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VA reports more Chantix effects
War veterans with post-traumatic stress disorder suffered a total of 26 serious adverse events while participating in a Veterans Affairs study of the anti-smoking drug Chantix, a VA official said Wednesday night.
“Based on current data 26 Serious Adverse Events (SAE) occurred in patients while on Chantix,” VA spokesman Matt Smith said in a statement e-mailed to The Washington Times, adding that 10 of the adverse events “were of a psychiatric nature.”
His e-mail also said, under a listing of “Adverse Events,” that there were two cases of suicidal thoughts.
The agency previously said that 21 adverse events, only one of them serious (a case of suicidal thoughts), were recorded in the study that uses a drug now linked to psychotic and suicidal behavior, the details of which were reported in an exclusive Washington Times/ABC News investigation this week.
Mr. Smith said officials could not determine whether the drug study is linked to the side effects.
“Causality can only be determined at the conclusion of a study when there are sufficient data available for analysis,” he said.
House Veterans’ Affairs Committee Chairman Bob Filner, with other Democrats on his panel, sent a letter Wednesday to VA Secretary James B. Peake requesting immediate response to dozens of questions about his agency’s treatment of service members in its medical studies. The letter was issued before the agency released the new numbers.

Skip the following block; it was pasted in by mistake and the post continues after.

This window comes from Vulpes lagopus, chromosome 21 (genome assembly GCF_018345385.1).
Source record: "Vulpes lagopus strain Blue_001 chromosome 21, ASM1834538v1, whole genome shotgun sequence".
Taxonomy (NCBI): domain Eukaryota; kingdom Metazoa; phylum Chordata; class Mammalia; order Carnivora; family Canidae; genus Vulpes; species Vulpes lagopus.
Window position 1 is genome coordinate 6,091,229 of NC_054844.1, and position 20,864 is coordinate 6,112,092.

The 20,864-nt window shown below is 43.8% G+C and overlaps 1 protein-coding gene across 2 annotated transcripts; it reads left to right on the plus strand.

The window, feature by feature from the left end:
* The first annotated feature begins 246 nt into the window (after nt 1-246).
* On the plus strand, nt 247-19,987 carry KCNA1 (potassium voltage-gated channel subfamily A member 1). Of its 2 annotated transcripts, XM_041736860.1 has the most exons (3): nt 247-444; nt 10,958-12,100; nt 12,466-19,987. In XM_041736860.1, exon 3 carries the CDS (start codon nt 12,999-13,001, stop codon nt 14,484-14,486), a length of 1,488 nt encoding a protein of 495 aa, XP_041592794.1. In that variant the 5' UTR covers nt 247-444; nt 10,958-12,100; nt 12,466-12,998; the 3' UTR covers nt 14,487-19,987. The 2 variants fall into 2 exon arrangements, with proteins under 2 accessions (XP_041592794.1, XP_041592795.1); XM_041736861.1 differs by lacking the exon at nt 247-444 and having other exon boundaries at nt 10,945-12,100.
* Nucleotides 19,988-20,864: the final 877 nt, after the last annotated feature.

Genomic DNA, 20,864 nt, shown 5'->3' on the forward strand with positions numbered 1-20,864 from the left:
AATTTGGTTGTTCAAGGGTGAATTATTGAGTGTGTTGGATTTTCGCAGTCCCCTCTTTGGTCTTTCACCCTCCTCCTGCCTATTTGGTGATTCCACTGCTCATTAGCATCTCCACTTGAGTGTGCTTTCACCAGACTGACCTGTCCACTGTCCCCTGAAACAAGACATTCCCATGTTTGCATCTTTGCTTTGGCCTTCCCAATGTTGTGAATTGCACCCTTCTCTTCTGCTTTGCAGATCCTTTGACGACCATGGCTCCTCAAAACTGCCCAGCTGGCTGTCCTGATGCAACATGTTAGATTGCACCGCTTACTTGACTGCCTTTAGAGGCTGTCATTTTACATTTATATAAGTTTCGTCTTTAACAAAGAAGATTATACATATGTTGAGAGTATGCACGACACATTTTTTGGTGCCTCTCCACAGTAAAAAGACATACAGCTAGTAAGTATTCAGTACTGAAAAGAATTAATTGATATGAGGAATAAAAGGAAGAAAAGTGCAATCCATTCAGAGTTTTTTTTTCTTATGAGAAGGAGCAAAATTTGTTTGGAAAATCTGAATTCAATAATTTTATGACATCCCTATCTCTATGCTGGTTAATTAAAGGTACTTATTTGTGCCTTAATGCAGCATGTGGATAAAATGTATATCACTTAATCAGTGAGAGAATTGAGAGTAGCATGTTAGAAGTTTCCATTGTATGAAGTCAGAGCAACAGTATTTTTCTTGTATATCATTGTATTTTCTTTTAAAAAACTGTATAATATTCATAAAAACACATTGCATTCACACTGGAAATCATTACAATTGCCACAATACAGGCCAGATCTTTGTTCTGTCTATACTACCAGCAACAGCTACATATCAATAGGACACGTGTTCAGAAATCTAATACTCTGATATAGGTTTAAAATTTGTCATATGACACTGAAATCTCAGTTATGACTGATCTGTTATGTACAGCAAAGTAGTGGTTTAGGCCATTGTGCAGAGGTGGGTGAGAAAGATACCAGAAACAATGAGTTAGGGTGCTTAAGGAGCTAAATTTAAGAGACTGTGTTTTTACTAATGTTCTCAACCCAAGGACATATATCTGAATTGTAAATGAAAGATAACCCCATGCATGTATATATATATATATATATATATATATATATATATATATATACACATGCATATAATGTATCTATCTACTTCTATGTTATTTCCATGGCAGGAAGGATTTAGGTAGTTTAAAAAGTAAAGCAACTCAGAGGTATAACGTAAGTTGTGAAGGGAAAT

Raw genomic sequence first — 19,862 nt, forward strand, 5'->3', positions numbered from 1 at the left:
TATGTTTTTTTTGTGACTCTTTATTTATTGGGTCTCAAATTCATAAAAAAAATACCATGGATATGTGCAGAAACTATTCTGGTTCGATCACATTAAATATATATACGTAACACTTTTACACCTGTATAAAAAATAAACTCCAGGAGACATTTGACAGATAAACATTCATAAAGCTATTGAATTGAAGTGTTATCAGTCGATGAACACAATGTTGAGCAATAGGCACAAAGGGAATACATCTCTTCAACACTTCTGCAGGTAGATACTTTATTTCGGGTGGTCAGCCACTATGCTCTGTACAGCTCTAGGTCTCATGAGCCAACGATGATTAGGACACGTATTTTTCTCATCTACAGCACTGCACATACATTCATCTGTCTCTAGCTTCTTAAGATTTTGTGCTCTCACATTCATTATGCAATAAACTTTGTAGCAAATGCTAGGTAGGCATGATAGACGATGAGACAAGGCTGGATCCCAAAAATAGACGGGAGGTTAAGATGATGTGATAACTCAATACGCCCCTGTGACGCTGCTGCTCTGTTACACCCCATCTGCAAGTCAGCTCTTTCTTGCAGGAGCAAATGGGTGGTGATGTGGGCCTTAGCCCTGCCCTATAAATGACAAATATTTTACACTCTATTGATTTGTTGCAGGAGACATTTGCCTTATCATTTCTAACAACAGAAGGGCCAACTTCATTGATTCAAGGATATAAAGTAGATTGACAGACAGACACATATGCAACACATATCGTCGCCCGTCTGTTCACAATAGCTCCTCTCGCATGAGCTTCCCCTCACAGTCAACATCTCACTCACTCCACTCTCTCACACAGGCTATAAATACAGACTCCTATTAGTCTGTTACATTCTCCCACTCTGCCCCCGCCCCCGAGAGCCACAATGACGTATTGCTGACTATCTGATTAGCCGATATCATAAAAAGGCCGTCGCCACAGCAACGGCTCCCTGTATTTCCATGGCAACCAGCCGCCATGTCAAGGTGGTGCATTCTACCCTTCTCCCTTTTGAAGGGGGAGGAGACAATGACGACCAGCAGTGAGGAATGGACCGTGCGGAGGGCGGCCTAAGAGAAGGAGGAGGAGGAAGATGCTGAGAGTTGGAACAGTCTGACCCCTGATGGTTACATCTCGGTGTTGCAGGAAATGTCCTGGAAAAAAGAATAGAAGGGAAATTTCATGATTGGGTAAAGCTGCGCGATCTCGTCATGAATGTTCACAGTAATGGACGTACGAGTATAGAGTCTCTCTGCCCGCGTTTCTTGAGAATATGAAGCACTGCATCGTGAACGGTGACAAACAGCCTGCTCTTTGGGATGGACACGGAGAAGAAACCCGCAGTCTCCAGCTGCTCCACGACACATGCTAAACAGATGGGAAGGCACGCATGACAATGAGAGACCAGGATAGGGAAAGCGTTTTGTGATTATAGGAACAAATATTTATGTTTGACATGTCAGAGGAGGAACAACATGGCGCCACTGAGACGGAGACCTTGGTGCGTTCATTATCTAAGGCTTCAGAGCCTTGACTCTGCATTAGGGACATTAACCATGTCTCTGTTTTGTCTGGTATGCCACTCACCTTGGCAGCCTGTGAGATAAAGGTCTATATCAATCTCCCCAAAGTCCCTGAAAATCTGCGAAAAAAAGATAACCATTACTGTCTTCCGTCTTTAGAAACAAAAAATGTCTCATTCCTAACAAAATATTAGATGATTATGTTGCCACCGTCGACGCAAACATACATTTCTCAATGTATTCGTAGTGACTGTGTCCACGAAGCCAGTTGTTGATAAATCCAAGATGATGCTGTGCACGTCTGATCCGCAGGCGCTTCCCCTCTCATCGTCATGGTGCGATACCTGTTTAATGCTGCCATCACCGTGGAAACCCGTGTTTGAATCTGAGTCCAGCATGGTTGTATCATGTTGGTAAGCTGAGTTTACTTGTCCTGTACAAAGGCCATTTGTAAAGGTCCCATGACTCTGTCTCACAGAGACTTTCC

Mr. Smith said the new numbers are based on “additional data” that has accumulated since the agency spoke to The Times on May 21.
“A single patient can have more than one event - a breakdown patient by patient is not available,” Mr. Smith said.
Citing the investigative report, the congressmen inquired about how the VA informs participants involved in drug studies about possible side effects and whether the agency terminates studies that use drugs after the Food and Drug Administration (FDA) has issued alerts about them.
“This report raises serious questions about how the VA and FDA coordinate their studies, and how the VA responds to FDA post-approval alerts, particularly when vulnerable segments of the veteran population are involved in the studies,” Mr. Filner, California Democrat, and fellow Democratic Reps. Edward J. Markey of Massachusetts and Paul W. Hodes of New Hampshire, said in their letter.
The Times and ABC News first reported on Tuesday that a VA-sponsored smoking-cessation experiment on nearly 1,000 veterans suffering from post-traumatic stress disorder (PTSD) provided the drug Chantix to 143 participants.
The drug testing began in January 2007, and the FDA issued its first alert about dangerous side effects to Chantix in November. The VA did not warn its participants taking Chantix until three months later.
Earlier Wednesday, Mr. Filner demanded that the VA immediately terminate experiments in which a drug now linked to psychotic and suicidal behavior is being administered to soldiers suffering from PTSD.
“The VA must immediately suspend this study until a comprehensive review of the safety of the protocol is conducted,” he said.
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